No more pretending. I am free to be me. I had a taste of freedom from judgment. Yum!   

freedom from judgement 

What’s The Point?

  • I write this for people like me who long for freedom from pretense, long to tell the truth—show the truth about themselves.
  • I write for Christians imprisoned by the belief they have to present a picture-perfect, “what would Jesus do” kind of life.
  • I write to encourage self-righteous or shame-filled people to find freedom by telling the truth about themselves.
  • I write at my own risk of losing (or gaining) a reputation, friends, acceptance, and love.

The ugly underside that we try to hide is actually the key to finding freedom from judgment.

When we stop pretending, we can also let go of the judgments we make and the ones we fear from others. 

 

freedom from judgement
https://www.thedailymind.com/quotes-2/14-quotes-judging-judged/

Finding Freedom From Judgment

I have spent a lot of my adult life trying to look good—be good—when in fact I am not all that good.

Some of my sins I can keep between me and Jesus. He says He loves and forgives me unconditionally. Not every confession need be public. 

However, other transgressions are painfully obvious so I’d better get honest with myself and others.

Pretending has created lots of space between me and would-be friends. I have presented myself as a whole-grain-cookie-eating, Bible-reading, clean-freaking woman.

  • Why would someone want to come under my radar?
  • Why should I be surprised that people think I’m better than I am?
  • Do I really think my friends don’t smell my baloney from a mile away?
  • Am I afraid they won’t love me when I’m not awesome? 
  • Will they love me because I’m not perfect?

Will you love me even though you know the truth?

Now that I am not pretending and defending my own righteousness, I can look at you without condemnation. Admitting my own mess frees me to have compassion for your struggle. 

It’s true: I am judgmental, proud, and mean sometimes.

So if you are judging me now, you’re probably right.

In fact, I’m worse than you think!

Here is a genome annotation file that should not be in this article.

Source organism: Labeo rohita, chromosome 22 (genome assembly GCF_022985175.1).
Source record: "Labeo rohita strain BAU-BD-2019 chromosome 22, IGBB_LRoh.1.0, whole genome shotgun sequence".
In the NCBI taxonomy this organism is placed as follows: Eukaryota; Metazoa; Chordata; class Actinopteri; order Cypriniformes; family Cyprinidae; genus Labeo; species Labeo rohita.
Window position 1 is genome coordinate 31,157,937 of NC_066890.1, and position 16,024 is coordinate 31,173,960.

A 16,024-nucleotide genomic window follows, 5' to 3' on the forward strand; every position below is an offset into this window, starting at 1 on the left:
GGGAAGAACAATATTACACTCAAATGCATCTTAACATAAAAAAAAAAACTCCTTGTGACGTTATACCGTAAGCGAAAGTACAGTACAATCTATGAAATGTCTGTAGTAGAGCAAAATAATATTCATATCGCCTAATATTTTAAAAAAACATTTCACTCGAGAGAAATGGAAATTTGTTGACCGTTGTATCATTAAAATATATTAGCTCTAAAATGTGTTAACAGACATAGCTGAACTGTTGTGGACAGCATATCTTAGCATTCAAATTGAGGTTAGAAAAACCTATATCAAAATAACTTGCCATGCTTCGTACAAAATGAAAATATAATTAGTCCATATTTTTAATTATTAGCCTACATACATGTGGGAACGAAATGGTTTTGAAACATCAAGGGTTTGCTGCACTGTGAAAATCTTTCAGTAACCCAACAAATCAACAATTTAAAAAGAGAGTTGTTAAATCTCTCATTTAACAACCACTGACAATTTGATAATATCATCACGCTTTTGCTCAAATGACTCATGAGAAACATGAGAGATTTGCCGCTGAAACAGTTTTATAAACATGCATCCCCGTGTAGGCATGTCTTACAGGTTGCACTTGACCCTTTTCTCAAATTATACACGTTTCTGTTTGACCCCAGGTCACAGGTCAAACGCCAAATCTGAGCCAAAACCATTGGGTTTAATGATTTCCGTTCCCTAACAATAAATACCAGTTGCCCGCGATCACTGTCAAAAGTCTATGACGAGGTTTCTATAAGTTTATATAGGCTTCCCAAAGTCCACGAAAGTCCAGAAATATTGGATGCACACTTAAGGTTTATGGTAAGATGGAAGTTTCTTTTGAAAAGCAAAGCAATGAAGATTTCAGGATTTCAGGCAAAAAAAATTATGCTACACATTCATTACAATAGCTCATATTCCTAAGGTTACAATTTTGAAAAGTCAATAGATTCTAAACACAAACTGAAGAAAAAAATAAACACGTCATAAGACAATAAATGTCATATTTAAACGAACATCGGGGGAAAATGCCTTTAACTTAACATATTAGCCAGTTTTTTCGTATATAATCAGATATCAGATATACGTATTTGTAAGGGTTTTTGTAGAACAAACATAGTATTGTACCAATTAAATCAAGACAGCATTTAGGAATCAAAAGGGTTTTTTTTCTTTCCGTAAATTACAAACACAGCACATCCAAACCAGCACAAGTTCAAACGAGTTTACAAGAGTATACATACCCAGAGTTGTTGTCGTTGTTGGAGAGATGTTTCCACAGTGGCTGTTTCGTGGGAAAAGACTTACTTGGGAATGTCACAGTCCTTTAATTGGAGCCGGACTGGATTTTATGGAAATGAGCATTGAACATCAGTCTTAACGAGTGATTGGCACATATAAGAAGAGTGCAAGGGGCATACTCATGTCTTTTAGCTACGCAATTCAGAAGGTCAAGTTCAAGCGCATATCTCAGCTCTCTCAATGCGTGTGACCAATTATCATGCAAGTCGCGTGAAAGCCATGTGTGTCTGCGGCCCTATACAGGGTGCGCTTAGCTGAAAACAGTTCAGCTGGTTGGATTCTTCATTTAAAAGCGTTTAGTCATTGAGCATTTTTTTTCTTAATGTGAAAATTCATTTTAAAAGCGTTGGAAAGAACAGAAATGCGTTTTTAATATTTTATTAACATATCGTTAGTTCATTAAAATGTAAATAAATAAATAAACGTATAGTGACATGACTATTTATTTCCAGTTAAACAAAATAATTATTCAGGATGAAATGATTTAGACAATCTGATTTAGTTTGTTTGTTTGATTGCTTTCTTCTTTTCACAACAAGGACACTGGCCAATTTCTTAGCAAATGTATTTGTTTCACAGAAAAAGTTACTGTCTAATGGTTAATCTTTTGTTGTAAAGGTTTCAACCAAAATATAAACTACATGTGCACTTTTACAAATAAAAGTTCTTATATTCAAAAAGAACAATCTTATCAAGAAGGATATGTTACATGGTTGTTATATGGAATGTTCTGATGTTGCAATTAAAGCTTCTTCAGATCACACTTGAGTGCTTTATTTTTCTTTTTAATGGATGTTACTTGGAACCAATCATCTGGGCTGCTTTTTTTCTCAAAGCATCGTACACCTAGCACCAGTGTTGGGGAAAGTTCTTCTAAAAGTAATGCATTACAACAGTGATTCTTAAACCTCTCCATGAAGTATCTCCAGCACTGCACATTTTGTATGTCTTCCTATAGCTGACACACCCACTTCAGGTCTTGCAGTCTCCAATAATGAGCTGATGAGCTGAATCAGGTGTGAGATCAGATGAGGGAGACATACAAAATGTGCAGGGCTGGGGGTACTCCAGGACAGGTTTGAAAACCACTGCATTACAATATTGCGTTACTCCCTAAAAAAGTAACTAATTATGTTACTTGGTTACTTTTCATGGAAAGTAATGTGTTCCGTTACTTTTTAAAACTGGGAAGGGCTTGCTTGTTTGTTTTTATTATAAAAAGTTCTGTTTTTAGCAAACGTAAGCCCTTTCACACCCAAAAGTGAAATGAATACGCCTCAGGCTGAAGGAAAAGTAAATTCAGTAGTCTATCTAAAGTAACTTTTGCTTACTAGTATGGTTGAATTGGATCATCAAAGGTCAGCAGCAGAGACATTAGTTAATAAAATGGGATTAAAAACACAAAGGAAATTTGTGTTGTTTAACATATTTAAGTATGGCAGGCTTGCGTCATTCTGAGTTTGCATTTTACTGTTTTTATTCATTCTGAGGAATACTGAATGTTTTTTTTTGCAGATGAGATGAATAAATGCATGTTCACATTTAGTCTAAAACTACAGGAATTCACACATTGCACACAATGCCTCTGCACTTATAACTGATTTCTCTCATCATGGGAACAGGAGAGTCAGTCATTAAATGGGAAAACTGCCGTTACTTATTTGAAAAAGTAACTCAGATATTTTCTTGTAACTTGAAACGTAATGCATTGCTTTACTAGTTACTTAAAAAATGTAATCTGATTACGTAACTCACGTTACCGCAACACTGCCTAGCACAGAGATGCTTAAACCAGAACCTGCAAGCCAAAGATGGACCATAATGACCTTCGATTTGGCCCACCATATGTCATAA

other related posts from me: Making Pretend and Closer to Free

I Wanted My Dog Dead

sweet white dog

“But I’m Finding Compassion Instead”

I’ve threatened to kill Luna.

I’ve cursed her name. I’ve smacked her on the butt a few times in her life. Oh, and maybe kicked her lightly once as she went out the door.

Luna is the family dog. Throughout the 13 years of her life with us, she has deposited pee, poop, puke, and piles of her white fur on every inch of my floors and carpets. Her fur is woven into the upholstery as well as into my clothing, especially my favorite black polar fleece jacket, a magnet for her stiff white hairs.

In the family we like to say that Luna has been everywhere we have been, all over the world, really. Her hair is in our suitcases and guitar cases, on our coat sleeves and the soles of our shoes. I have had a hard time finding compassion for this animal. As far as I go, try as I may, I can’t get away from Luna.

finding compassion learning lessons for graceful aging from my dog
Young Luna with my youngsters

We all loved her from the start. She was so sweet and shy when we rescued her as a puppy. The kids and I thought her shyness would melt with our love. The people at the shelter said she’d been found in a ditch, possibly abused and abandoned. We all showered our cream-colored pup with affection as we brought her up in the safety and security of our family.

Thirteen years later, she still flinches at quick-reaching hands and threatens to bite those hands that have fed, petted, and thrown countless tennis balls across the lawn. She’s an emotional wreck when any family member comes home — doing her weird whiny throat yodel — as if she’s surprised we haven’t abandoned her. Lunacy! Her defensiveness and neuroses are mysteries we may never understand.

All The Rage

Now that she’s older, she’s decided to potty-train in reverse. I am finding fresh pee stains on my new shag carpet. She can’t hold it as she used to, and she seems confused by body signals that used to tell her to go outside.

So it’s back in the kennel at night and when we go out, the one we used for potty-training when she was a puppy. I’ve even purchased some doggy diapers at the pet supermarket. As I run the vacuum, I realize that her fur accounts for 85% of the dirt I’ve sucked up for 13 years. Why do I even have dogs in my house?

And as I watch her age, my rage grows. It’s not just the fresh pee or the perennial fur. Luna is the embodiment of all that I cannot control.

We’re both getting older. And we’re both wearing out.